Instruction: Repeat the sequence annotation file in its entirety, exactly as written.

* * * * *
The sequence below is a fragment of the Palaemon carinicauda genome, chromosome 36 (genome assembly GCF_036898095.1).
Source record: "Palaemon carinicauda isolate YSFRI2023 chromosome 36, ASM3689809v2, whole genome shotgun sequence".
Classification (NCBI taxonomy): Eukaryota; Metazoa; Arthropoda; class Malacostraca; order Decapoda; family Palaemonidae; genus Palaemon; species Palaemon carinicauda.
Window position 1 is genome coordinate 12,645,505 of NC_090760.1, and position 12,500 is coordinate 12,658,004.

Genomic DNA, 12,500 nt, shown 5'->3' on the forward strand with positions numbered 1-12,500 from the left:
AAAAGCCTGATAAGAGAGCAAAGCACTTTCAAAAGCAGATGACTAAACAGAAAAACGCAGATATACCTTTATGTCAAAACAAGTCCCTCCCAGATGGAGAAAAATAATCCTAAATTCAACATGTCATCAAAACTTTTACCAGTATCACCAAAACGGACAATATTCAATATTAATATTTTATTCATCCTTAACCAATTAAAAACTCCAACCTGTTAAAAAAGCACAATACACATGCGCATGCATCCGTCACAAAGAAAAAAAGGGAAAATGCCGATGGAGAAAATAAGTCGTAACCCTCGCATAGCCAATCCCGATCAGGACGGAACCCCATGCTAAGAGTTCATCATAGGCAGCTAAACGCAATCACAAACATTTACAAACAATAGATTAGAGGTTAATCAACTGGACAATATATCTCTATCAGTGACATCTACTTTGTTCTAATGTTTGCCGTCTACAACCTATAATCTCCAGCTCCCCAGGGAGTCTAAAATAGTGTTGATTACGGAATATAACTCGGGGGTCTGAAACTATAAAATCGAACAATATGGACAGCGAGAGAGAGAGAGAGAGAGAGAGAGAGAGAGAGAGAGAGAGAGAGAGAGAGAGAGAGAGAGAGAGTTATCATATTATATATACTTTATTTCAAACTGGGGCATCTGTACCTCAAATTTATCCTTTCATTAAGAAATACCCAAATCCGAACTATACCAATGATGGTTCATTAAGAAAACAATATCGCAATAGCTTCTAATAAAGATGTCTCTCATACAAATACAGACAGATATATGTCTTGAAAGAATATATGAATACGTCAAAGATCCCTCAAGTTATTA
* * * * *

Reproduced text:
The sequence below is a fragment of the Palaemon carinicauda genome, chromosome 36 (genome assembly GCF_036898095.1).
Source record: "Palaemon carinicauda isolate YSFRI2023 chromosome 36, ASM3689809v2, whole genome shotgun sequence".
Classification (NCBI taxonomy): Eukaryota; Metazoa; Arthropoda; class Malacostraca; order Decapoda; family Palaemonidae; genus Palaemon; species Palaemon carinicauda.
Window position 1 is genome coordinate 12,645,505 of NC_090760.1, and position 12,500 is coordinate 12,658,004.

Genomic DNA, 12,500 nt, shown 5'->3' on the forward strand with positions numbered 1-12,500 from the left:
AAAAGCCTGATAAGAGAGCAAAGCACTTTCAAAAGCAGATGACTAAACAGAAAAACGCAGATATACCTTTATGTCAAAACAAGTCCCTCCCAGATGGAGAAAAATAATCCTAAATTCAACATGTCATCAAAACTTTTACCAGTATCACCAAAACGGACAATATTCAATATTAATATTTTATTCATCCTTAACCAATTAAAAACTCCAACCTGTTAAAAAAGCACAATACACATGCGCATGCATCCGTCACAAAGAAAAAAAGGGAAAATGCCGATGGAGAAAATAAGTCGTAACCCTCGCATAGCCAATCCCGATCAGGACGGAACCCCATGCTAAGAGTTCATCATAGGCAGCTAAACGCAATCACAAACATTTACAAACAATAGATTAGAGGTTAATCAACTGGACAATATATCTCTATCAGTGACATCTACTTTGTTCTAATGTTTGCCGTCTACAACCTATAATCTCCAGCTCCCCAGGGAGTCTAAAATAGTGTTGATTACGGAATATAACTCGGGGGTCTGAAACTATAAAATCGAACAATATGGACAGCGAGAGAGAGAGAGAGAGAGAGAGAGAGAGAGAGAGAGAGAGAGAGAGAGAGAGAGAGAGAGAGAGTTATCATATTATATATACTTTATTTCAAACTGGGGCATCTGTACCTCAAATTTATCCTTTCATTAAGAAATACCCAAATCCGAACTATACCAATGATGGTTCATTAAGAAAACAATATCGCAATAGCTTCTAATAAAGATGTCTCTCATACAAATACAGACAGATATATGTCTTGAAAGAATATATGAATACGTCAAAGATCCCTCAAGTTATTA